in Answer to the Question, Shall of a Deity converted a temple into The Dissenters join the Roman Ca- a Gods Again, It does not ap. Tholics, in their Petition to Parlia; pear that the Holy Spirit is, as gene. ment, for what is called Catholic. rally bas been described, a proper Emancipation?' Containing Re- or distinct person; but the influmarks on Religious Liberty and ence, energy, and power of God.' Political Power, both as they affect Page 25. -The Appendix, which I!rc Established Church and Pro- makes above two-thirds of the teslant Dissenlers ; applicable to book, is only to shew that the readThe present momenlous Crisis. ing of two passages of Scripture Fourth edit. ls.
(1 John v. 7, -1 Tim. iii. 16) is at The sensible writer of this least doubtful; which would be of pamphlet enquires, 1st, Into the importance if our doctrine rested present situation of the Catholic, only on two or three passages of and the object of his petition. Scripture; but not while the whole 2dly, Into that of the Protestant tenor of Scripture leans one way. Dissenter, and what he would have We need not be alarined, huwa in view in an application to Parlia- ever, at this little work ; few persons ment. The result is, that the Ca- will be gratified at giving 4s. for tholics already enjoy greaier pri +28 12me pages, badly written and vileges, in some respects, than the badly printed, and most of which Dissenters; that the application of have been repeatedly before ibe the Catbolics is not for religious public many years ago.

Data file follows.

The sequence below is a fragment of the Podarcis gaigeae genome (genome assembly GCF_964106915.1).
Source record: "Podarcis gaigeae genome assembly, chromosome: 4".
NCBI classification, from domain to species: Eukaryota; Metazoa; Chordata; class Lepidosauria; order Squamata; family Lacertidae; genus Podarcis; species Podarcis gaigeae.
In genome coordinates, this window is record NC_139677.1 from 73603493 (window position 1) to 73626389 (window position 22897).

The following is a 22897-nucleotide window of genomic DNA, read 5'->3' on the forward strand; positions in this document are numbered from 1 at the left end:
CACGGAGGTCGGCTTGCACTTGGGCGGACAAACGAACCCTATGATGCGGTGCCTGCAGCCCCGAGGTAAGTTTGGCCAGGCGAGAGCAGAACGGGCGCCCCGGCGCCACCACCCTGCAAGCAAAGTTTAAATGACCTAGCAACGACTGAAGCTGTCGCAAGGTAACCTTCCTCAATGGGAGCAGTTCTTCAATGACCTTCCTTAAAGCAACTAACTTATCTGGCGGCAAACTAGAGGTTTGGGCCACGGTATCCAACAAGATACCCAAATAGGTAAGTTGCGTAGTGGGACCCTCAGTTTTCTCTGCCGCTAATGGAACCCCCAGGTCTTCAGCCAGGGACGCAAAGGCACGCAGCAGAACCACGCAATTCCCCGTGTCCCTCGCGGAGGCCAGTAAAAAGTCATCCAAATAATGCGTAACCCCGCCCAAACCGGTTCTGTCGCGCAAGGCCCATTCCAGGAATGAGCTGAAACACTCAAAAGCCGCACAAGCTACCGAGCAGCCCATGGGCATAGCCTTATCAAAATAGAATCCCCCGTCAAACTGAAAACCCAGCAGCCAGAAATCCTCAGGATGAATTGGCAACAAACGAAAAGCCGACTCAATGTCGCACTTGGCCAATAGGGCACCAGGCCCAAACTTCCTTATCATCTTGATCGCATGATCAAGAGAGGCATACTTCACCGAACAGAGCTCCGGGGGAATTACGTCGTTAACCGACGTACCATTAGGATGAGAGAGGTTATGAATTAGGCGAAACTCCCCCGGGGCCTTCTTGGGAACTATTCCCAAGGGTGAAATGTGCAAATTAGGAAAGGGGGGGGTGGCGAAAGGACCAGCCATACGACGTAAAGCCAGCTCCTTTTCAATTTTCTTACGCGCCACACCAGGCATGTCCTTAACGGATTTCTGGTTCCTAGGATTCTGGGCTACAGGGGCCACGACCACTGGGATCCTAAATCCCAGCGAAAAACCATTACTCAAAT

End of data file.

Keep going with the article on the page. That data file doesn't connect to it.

Consolation in Death. A Funeral best method of conducting it.
Sermon for Mrs. Berry, of War 3d, Some Reasons for the Method
The second sermon is entitled, discourse, though averse to funeral
• Labourers in the Harvest,' Matt. eulogies, in describing the character ix. 38 ; in which the preacher obof Mrs. B. is compelled in justice to
serves, Ist, The Office of a Christian
Minister is an Office of Labour. say, that he considered her, not only one of the excellent of the 2d, The true and faithful minister carth, but one of the most excel is of the Lord. lent, one of the most amiable ex
We can give but a short quotaemplary, edifying Christians, in tion : The present is one of those every relation she was called to periods, of which it may eminently fill." It would be surprizing if we
be said, • The harvest truly is plenwere not to perceive, in perusing teous, but the labourers are few. such a discourse, some of those Not a day passes but from some masterly strokes to which we are ac
corner of our land the cry is heard customed from the pen of Mr. Jay:
• Come and help us. We would If our limits permitted, we would hear the trnth. The cry is echoed
We want gladly reprint the whole of the back from ourselves, concluding pages, which exhibit help likewise. Still louder is the the dying saint walking with holy cry of foreign lands.--By his blessfearlessness through the valley of ing upon us, He is giving the Bible the shadow of death ; but we are
to every nation under heaven: but restrained by want of room.
there is yet another gift wanting. wish, however, warmly to recom
“ Understandest thou what thou mend the sermon, particularly to readest? How can I, except some our female readers.
man should guide me? We do but